Liberty Isn't an American Idea

christian faith culture Oct 19, 2021

Pageantry played out yesterday on millions of stages in the United States for one-day-only performances.

On lime lawns, lemon yellow Frisbees® sailed under robin-egg blue skies. On steaming gray asphalt polished black shoes marched in unison as band members sporting gold-braided uniforms executed well-rehearsed patriotic tunes. On faded decks cherry red grills charred pink beef and white chicken alongside pale yellow onions, green peppers, and speckled brats. Orange coolers displayed crystal ice, brown bottles, and confetti-colored cans. Pale feet dug into sparkling white sands. Children’s faces shone with remnants of strawberry ice cream, blue Popsicles®, and chocolate frosting. Laughter echoed through back yards, across lakes, and around picnic tables.

These shows all made possible by blood, sweat, and tears.

Other productions were more somber in tone. Prayer vigils, reading names, folding flags, and placing wreaths. Staking artificial flowers near headstones. Silence and soft whispers echoed through cemeteries.

Memorial Day is one of the few holidays in the United States not uniformly celebrated. For some it’s a day to clean out the garage, mow the grass, tackle the need-a-weekend-to-complete home improvement project. Or it’s an annual family campout. For others it’s a day to honor active, retired, and deceased military members and their families. Singles and families gather at grave sites to remember parents, spouses, children, grandparents, aunts, uncles, cousins, and close friends who've completed life's Act One. Many combine these activities while some lament how there's little respect for the day’s meaning: remembering and honoring those who made the day worthy of singling out. But however one celebrates, or doesn't, we all need to remember:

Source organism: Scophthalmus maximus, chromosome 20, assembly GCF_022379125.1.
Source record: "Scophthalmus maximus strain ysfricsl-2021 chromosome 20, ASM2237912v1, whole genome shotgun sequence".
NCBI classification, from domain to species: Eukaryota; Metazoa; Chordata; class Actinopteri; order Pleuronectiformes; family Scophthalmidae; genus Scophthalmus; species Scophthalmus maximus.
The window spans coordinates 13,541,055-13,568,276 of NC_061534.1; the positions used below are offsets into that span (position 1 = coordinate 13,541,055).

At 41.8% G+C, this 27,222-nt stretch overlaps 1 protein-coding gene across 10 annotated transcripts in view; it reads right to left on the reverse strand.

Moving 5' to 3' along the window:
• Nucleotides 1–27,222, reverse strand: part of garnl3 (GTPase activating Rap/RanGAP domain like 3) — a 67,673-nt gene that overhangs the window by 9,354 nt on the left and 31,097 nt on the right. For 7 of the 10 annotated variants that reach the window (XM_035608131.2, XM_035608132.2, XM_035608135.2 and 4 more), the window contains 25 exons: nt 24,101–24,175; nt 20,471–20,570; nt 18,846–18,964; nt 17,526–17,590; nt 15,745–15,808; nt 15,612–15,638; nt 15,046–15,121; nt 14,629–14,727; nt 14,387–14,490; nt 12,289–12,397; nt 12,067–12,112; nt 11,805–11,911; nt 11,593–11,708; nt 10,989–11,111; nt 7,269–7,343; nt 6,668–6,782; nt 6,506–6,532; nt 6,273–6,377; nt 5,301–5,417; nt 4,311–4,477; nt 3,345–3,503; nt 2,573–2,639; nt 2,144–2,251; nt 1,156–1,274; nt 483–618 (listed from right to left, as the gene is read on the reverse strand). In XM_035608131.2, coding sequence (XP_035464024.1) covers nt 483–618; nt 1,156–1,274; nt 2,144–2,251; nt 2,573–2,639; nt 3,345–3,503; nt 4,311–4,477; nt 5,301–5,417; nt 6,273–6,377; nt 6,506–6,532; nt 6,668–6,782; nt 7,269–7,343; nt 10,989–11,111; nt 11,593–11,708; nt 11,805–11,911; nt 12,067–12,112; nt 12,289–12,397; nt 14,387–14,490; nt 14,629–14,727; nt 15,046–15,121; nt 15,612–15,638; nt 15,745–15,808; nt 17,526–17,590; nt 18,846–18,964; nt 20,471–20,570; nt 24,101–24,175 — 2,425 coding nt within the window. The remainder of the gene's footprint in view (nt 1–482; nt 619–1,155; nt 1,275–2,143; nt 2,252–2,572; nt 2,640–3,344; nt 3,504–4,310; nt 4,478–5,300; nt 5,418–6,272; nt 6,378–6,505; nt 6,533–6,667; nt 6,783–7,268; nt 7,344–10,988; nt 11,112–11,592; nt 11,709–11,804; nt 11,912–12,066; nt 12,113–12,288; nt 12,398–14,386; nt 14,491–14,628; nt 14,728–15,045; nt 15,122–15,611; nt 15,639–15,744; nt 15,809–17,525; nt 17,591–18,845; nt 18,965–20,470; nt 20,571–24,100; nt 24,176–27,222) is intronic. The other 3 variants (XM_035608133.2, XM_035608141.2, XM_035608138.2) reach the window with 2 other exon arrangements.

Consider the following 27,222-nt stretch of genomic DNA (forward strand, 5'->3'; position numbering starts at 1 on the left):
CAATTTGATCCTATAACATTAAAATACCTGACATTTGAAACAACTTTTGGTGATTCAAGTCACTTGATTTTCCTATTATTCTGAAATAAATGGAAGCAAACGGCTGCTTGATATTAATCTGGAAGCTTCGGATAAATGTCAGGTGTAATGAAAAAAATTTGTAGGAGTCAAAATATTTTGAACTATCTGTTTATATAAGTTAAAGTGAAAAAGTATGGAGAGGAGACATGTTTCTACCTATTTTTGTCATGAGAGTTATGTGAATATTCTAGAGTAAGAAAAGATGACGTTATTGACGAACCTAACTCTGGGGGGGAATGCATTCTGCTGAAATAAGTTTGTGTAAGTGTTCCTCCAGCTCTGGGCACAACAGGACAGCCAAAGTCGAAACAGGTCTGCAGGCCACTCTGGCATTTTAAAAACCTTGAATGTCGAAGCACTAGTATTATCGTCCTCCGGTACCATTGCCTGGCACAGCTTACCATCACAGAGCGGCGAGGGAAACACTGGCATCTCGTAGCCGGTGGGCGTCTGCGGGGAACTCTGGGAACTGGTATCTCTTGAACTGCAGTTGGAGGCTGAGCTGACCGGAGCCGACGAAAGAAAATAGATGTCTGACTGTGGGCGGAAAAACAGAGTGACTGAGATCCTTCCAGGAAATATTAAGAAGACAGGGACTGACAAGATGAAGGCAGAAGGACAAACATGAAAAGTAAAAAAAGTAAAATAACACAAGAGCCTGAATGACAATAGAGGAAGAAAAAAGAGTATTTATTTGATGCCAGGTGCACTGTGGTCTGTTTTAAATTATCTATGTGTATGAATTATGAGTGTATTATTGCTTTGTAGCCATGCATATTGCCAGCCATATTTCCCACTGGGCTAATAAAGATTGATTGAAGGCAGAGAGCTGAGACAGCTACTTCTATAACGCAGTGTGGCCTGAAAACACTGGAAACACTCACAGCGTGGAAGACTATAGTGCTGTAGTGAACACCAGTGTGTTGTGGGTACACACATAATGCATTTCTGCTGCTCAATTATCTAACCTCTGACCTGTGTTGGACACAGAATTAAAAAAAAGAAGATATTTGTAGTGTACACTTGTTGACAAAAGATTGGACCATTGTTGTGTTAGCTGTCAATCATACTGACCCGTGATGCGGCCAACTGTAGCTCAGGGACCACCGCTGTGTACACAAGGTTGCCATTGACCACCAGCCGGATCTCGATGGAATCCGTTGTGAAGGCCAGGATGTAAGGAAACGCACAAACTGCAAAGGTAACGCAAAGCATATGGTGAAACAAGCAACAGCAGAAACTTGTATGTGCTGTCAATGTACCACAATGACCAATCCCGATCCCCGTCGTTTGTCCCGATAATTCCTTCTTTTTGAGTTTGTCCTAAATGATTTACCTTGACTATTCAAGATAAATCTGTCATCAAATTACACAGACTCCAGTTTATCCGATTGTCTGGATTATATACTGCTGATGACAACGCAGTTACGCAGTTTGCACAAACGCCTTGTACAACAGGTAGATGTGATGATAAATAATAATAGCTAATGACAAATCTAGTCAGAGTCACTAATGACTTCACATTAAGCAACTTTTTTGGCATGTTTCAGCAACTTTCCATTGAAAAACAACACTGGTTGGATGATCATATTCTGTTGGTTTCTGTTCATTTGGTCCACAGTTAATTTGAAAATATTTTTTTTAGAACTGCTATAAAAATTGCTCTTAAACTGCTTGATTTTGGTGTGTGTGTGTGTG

Liberty isn’t an American idea.

America’s founders didn’t invent freedom; they codified it.

They had lived without it. Learned history’s lessons. Valued its importance. It wasn’t a universal belief in God that gave America its Christian roots. It was a majority understanding of God-established ideals for humanity which he endowed with “certain unalienable rights.” So clear, strong, unassailable, historically proven, timeless, and true were these rights they were “self-evident.”

One of the greatest losses in believing people evolved is we have no reason to value freedom. The logical conclusion of evolution is the highest value is efficiency. And if we’re honest, freedom isn’t the most “efficient” system of human organization.

But the cry of the human heart has never been “Efficiency!”

From the beginning people were designed to choose. Not in some theoretical, abstract, doesn’t-really-matter way. But in a it-matters-more-than-you-can-imagine manner. When God gave Adam and Eve a choice, he instituted the concept of freedom. And by making this choice have real consequences, he established the supreme importance of liberty.

Many Christians would answer the question, “What is God’s highest ideal?” with the word, “Salvation.” And to be free from the deception and bondage of sin -- as made possible by the blood, sweat, and tears of Christ -- is God's greatest desire. Yet I would suggest the highest ideal is freedom. Too often we Christians focus so exclusively on spiritual freedom we neglect earthly freedom. The latter is as much God's design as the former. And this is why advocating, advancing, and even fighting for freedom around the world isn’t about primarily about protecting America or promoting American ideas. Some (those living with the concept of free speech embedded into law) proclaim it’s arrogant to “export American democracy.” They miss the issue. What we celebrate on Memorial Day isn’t primarily about military service. Dictatorships have soldiers. It is liberty. And this is worth blood, sweat, and tears -- not because it’s an American idea.

Because it is a sacred ideal.



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